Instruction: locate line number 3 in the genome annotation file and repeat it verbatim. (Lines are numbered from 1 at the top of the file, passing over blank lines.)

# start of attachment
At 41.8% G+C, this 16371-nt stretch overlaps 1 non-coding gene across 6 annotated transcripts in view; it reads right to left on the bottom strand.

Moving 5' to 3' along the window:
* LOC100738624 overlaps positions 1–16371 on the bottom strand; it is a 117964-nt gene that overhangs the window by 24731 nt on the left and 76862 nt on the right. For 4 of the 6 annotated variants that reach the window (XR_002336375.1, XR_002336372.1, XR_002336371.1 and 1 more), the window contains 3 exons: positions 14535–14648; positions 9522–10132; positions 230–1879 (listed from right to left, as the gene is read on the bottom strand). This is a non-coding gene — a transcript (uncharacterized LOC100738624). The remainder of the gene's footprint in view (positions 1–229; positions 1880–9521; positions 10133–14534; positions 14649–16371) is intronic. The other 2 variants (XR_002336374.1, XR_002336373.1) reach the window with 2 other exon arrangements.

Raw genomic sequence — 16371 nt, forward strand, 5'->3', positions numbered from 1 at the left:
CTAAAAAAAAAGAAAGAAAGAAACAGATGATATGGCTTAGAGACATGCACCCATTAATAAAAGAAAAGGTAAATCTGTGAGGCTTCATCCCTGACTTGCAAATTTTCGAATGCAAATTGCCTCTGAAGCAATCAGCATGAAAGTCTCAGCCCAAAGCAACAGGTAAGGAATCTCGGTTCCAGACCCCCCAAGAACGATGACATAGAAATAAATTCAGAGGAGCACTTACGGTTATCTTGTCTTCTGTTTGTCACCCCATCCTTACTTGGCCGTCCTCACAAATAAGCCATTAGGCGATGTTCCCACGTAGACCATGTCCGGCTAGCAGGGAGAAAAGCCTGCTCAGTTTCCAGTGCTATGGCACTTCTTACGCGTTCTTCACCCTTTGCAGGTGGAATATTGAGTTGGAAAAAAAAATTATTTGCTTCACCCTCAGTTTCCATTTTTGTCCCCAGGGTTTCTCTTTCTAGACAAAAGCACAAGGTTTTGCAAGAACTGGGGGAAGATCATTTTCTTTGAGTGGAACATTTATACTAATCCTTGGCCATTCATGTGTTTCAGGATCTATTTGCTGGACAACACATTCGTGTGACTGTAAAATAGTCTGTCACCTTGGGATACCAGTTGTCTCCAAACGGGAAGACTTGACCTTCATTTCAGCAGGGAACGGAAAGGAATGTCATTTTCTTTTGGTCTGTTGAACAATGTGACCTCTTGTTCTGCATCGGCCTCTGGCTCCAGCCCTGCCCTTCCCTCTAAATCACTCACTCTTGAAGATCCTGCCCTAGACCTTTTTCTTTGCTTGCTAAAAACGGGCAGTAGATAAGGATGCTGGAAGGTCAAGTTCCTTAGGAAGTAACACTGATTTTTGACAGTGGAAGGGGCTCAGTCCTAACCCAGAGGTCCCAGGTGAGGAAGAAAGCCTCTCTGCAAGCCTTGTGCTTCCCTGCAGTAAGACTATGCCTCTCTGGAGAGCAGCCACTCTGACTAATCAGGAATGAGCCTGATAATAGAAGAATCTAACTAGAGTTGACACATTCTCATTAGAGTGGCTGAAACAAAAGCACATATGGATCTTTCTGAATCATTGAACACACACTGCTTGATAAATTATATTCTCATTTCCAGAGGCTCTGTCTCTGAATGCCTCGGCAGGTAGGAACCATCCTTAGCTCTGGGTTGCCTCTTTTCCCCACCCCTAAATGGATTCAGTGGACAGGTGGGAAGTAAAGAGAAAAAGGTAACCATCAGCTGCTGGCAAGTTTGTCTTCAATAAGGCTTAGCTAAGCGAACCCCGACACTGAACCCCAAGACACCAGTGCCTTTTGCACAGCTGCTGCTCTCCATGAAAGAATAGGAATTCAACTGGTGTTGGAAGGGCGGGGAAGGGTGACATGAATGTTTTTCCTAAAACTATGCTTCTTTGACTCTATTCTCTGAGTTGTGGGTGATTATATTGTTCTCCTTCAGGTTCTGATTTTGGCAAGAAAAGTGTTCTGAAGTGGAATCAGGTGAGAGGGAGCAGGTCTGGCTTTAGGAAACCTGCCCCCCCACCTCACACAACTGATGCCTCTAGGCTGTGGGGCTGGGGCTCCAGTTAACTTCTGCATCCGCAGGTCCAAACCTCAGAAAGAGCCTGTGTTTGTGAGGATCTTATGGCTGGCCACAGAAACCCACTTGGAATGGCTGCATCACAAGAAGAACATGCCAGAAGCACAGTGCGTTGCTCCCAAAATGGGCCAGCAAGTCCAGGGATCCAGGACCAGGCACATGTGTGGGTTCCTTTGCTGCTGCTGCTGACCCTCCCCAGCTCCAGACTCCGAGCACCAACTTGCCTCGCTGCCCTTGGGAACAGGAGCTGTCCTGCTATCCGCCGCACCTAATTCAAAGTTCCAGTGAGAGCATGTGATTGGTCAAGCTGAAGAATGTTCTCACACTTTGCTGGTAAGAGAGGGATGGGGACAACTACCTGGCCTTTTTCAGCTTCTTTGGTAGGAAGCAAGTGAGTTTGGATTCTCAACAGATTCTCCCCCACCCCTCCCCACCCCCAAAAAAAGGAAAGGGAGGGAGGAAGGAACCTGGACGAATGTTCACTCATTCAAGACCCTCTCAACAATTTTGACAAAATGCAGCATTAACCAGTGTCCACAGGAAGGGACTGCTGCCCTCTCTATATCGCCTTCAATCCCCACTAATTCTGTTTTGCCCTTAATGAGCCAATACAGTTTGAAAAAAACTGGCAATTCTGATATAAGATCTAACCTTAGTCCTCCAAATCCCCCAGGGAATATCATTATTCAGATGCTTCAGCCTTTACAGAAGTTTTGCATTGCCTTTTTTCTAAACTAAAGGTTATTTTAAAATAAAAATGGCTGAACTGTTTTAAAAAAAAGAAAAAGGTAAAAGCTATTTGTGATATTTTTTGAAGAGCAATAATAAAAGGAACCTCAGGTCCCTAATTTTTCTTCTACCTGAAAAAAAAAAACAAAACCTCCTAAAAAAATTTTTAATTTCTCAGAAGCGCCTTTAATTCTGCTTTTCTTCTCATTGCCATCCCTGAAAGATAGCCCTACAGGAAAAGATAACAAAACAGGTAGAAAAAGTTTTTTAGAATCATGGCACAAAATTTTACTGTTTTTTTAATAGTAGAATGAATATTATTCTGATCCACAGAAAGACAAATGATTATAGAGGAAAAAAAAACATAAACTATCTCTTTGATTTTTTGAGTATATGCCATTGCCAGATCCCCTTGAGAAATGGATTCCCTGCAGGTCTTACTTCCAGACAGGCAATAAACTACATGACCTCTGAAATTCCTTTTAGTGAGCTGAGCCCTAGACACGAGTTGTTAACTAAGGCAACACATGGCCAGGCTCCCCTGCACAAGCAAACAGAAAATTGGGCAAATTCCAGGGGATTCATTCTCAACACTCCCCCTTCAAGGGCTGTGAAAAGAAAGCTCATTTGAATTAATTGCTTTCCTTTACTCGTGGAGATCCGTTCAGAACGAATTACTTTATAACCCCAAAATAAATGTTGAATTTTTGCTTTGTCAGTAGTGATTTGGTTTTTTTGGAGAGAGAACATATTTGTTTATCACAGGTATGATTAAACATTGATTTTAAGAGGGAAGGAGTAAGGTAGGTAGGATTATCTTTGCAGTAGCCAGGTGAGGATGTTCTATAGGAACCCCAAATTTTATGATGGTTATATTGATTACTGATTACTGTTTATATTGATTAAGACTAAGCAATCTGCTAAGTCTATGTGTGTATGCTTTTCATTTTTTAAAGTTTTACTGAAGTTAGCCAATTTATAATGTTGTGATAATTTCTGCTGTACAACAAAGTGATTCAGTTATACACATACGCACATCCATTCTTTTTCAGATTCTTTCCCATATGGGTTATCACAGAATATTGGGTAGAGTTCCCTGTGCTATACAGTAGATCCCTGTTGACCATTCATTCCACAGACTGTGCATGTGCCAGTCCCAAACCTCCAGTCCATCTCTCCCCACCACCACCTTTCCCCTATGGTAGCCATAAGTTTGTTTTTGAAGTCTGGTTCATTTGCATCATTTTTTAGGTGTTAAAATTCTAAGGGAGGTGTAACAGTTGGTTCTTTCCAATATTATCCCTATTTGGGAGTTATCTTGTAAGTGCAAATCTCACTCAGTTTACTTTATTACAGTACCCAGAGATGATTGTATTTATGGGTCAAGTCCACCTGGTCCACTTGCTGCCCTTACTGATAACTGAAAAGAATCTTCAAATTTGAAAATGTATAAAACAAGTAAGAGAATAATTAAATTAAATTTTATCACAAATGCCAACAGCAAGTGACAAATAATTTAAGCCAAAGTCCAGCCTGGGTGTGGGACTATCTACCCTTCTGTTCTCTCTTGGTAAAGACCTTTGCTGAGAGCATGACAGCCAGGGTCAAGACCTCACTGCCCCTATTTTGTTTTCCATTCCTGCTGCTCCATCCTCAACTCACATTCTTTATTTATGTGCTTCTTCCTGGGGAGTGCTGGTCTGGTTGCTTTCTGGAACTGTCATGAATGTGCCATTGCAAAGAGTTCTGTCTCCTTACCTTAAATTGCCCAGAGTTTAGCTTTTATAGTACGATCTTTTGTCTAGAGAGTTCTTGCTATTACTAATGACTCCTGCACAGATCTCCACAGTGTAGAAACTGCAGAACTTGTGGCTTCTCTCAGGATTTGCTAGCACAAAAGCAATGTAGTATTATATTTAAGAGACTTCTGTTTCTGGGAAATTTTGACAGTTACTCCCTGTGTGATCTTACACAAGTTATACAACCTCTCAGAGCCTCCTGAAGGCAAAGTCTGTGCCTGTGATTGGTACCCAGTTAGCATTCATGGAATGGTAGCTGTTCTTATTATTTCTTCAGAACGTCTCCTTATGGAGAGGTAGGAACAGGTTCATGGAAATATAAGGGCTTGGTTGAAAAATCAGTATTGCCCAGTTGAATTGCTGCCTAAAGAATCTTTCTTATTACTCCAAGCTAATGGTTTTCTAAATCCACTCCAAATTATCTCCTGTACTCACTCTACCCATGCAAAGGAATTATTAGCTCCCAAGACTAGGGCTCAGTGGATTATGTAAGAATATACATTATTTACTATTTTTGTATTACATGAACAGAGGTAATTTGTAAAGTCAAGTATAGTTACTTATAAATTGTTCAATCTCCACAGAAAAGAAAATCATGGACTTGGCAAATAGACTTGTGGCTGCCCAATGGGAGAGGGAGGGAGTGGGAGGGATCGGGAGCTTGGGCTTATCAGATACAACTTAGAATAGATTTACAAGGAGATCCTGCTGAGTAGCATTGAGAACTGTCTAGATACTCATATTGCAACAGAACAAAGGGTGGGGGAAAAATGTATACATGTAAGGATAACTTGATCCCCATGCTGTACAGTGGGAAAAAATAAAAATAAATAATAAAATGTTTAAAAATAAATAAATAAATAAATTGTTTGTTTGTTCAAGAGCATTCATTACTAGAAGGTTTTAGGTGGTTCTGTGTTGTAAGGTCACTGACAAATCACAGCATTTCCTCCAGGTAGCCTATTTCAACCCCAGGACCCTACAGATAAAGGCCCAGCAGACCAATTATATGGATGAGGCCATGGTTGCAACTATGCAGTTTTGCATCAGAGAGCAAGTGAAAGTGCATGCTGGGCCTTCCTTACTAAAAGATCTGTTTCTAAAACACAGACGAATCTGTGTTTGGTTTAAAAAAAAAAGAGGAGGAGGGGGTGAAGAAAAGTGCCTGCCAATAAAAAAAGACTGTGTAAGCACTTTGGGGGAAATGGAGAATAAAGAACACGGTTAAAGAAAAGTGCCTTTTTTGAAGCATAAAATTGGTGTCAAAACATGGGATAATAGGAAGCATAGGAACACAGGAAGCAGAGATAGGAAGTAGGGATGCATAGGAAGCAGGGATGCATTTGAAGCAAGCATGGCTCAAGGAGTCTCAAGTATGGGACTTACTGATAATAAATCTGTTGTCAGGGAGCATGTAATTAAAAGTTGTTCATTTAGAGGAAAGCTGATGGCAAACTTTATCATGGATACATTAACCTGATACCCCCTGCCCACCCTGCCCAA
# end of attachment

* LOC100738624 overlaps positions 1–16371 on the bottom strand; it is a 117964-nt gene that overhangs the window by 24731 nt on the left and 76862 nt on the right. For 4 of the 6 annotated variants that reach the window (XR_002336375.1, XR_002336372.1, XR_002336371.1 and 1 more), the window contains 3 exons: positions 14535–14648; positions 9522–10132; positions 230–1879 (listed from right to left, as the gene is read on the bottom strand). This is a non-coding gene — a transcript (uncharacterized LOC100738624). The remainder of the gene's footprint in view (positions 1–229; positions 1880–9521; positions 10133–14534; positions 14649–16371) is intronic. The other 2 variants (XR_002336374.1, XR_002336373.1) reach the window with 2 other exon arrangements.